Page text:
Status of Women
Valorised and Real Status of Women in Bundelkhand
Bundelkhand's history has many valiant women figures. Historical
incidents of sati are also celebrated in folklore and popular history as
examples of women 'daring' to take extreme steps 'to save their honour' (read
However such reverence bears no relation to the actual status of
As in most other rural parts of the country, women in
Bundelkhand's villages toil from dawn to dusk - cooking, working in fields,
grazing cattle, collecting dung, collecting water, collecting firewood, doing
manual labour at construction sites - and their contribution is not realised.
A study by Suman Manju of the Indian Grassland and Fodder
Research Institute, Jhansi, found that on average farm women in Bundelkhand
worked for 8.75 hours a day, whereas men worked for only 4.72 hours [Manju].
When they work for wages, women get lower daily wages. This is
an unchallenged norm; in the entire Bundelkhand region, there is no strong and
extensive women's rights movements, although many small, localised efforts
(Notable amongst women-led initiatives is Khabar Lahariya -
Bundeli for 'News Waves' - a fortnightly rural newspaper written, edited,
illustrated, produced and marketed by a group of women in Chitrakoot and Banda
Domestic violence is common in Bundelkhand and largely
uncontested. Among the forms of violence practised are literal demonstrations of
the phrase naak katwana - the woman's nose is chopped off.
Women from SC groups are also vulnerable to sexual assault
exercised by upper caste men.
A 2004 nine-state study of violence against women, supported by
Oxfam (India) Trust, reported this narration of an SC woman from Chhatarpur
district [Kriti, p 27]:
I work as an agricultural labourer. My husband does not work at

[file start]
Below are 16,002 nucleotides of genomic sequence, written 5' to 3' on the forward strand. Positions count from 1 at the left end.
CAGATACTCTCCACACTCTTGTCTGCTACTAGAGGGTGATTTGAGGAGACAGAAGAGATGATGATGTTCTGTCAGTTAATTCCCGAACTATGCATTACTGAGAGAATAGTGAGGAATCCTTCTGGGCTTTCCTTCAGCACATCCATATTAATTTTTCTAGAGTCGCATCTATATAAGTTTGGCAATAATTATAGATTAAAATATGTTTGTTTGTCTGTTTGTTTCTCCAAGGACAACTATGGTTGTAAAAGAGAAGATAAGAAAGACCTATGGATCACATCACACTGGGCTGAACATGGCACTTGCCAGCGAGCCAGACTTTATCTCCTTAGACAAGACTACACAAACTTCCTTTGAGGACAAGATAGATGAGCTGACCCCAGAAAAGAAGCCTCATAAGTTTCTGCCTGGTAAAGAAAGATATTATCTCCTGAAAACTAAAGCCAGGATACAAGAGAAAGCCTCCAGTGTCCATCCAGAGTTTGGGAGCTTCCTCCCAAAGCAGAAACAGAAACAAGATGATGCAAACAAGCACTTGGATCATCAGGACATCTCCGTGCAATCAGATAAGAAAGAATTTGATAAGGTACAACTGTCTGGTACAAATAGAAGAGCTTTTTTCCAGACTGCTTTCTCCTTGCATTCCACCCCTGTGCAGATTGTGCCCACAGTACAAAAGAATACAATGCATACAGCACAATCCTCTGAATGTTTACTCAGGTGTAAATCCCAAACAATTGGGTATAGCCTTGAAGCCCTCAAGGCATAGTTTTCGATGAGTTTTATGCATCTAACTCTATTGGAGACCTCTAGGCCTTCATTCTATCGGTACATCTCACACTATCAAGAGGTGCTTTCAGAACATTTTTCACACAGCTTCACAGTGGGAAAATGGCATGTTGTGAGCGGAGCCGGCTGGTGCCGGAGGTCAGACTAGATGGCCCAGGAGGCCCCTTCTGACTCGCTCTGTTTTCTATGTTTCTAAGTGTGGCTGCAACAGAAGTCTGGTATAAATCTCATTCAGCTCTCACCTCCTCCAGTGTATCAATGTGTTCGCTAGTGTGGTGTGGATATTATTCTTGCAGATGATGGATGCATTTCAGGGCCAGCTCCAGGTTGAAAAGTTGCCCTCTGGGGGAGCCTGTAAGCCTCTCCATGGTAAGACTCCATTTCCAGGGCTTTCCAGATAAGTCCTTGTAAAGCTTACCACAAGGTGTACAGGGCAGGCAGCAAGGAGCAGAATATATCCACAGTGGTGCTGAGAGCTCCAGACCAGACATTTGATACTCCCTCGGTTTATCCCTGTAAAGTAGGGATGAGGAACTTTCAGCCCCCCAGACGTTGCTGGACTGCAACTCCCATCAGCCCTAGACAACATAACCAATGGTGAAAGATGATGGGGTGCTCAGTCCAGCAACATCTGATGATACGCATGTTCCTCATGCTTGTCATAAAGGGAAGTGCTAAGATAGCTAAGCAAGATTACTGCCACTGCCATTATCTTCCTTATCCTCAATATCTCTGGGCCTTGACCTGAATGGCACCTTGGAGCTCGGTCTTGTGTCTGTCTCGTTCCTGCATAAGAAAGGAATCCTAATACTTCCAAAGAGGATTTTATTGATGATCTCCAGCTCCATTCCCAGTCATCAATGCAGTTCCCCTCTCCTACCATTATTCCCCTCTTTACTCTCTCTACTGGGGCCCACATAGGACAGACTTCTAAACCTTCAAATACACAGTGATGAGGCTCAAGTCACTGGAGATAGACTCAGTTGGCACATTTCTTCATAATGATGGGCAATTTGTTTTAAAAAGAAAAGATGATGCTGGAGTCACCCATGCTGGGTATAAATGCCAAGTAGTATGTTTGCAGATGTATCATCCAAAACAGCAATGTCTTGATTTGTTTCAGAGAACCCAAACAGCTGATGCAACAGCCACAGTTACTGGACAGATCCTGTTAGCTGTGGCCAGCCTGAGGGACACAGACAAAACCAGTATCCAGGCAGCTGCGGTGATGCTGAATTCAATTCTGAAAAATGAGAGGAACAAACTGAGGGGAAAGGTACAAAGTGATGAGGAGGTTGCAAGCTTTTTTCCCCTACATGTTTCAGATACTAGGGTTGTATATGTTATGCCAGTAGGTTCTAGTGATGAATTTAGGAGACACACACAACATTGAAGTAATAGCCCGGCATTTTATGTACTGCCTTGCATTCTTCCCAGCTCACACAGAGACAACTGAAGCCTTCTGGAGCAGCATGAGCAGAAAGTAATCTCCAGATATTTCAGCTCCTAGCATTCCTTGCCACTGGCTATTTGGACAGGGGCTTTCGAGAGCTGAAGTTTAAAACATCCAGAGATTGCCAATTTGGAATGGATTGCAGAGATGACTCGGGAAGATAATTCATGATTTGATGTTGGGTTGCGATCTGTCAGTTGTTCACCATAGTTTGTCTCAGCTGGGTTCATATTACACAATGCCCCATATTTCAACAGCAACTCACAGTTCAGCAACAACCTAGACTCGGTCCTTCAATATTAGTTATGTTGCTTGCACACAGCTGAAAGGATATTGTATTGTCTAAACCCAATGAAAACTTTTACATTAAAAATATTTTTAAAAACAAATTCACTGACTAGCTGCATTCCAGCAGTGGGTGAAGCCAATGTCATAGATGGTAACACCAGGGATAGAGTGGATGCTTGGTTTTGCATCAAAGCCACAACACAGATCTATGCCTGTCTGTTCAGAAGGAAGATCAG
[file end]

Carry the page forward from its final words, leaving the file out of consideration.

all…My two elder sons and two daughters are married but I still have three young
children to think about. I also rear chicks to supplement my income. Last year
Raghavendra [name changed] came to my house at 7 pm and demanded that I sell
chicken to him. He is a thakur by caste and lives in the village. I told him
that I have already promised the chicken to someone else and even taken the
money in advance from that person. He did not pay any attention to me and took
the chicken, without paying for it. He then came to my house again the same
night at 2 am with two other men. I was sleeping with my husband and children.
He shouted at me and said that the chicks have flown back to my house. I said
how could that happen when you have already eaten it. He got angry and started
beating my husband. The other men with him were armed. They were carrying axes.
They then tied up my husband and dragged me away from home towards the field. On
the way they tore off my clothes. I did not have any clothes on me. Two men
pulled me from each side and they kicked and punched me when I resisted. I was
crying and shouting for help. But no one came out to help me. As they were
dragging me, Raghavendra saw another woman who had come out to defecate. He
tried to take her also, but her husband was standing nearby. He called out for
help so Raghavendra and others left the woman and hurried away from them taking
me with them. They took me near a tree at the outskirts of the village. They
kept me there for the entire night and the next day. I had scratches and marks
all over my body…I was bleeding profusely…I begged them to let me go. Finally my
husband came looking for me with two policemen. When they saw the policemen with
my husband, Raghavendra and his men fled…This man had raped three-four women
before he raped me. The women were all from the dalit community…Some years back
he had used bottles and sticks to rape a woman…This man is an animal. Once he
gets drunk he loses all sense…There are only three or four thakur families in
this village. All other families belong to scheduled castes or other backward
castes but no one does anything about this man. No one protests because they are
all scared of him.
There is no data on how many such cases take place in
Bundelkhand - and we have no way of knowing how many such cases go unreported -
but some indication can be got from state-wise figures.
According to a January 2008 report by Shuriah Niazi of the
Womens News Network, in 1,300 days - from Dec 7, 2003 to June 30, 2007 - 1,217
gang rapes were reported in Madhya Pradesh as per State Assembly records.
Of these, 362 victims were from SC groups, 310 were from ST
groups, 381 were from the other backward classes and 169 were from the general
category. In 726 cases, the victims were minors.
Efforts to raise women's status in Bundelkhand are stymied by:
low levels of
poor health condition of women
force of tradition and
lack of economic opportunities for women
A largely unrecognised issue is the large number of
poor young widows struggling to survive in the region.
Courtesy : bundelkhandinfo.org